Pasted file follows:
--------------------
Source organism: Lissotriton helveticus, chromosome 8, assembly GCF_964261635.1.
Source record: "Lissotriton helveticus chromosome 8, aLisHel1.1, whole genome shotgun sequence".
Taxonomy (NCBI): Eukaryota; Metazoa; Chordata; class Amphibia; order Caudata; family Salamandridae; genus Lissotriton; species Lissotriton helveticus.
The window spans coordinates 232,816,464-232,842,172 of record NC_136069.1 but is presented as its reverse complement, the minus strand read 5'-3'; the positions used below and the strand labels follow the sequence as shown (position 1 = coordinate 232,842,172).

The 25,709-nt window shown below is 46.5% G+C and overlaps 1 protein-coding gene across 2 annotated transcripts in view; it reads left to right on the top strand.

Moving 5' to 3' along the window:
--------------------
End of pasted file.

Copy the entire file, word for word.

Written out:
Source organism: Lissotriton helveticus, chromosome 8, assembly GCF_964261635.1.
Source record: "Lissotriton helveticus chromosome 8, aLisHel1.1, whole genome shotgun sequence".
Taxonomy (NCBI): Eukaryota; Metazoa; Chordata; class Amphibia; order Caudata; family Salamandridae; genus Lissotriton; species Lissotriton helveticus.
The window spans coordinates 232,816,464-232,842,172 of record NC_136069.1 but is presented as its reverse complement, the minus strand read 5'-3'; the positions used below and the strand labels follow the sequence as shown (position 1 = coordinate 232,842,172).

The 25,709-nt window shown below is 46.5% G+C and overlaps 1 protein-coding gene across 2 annotated transcripts in view; it reads left to right on the top strand.

Moving 5' to 3' along the window: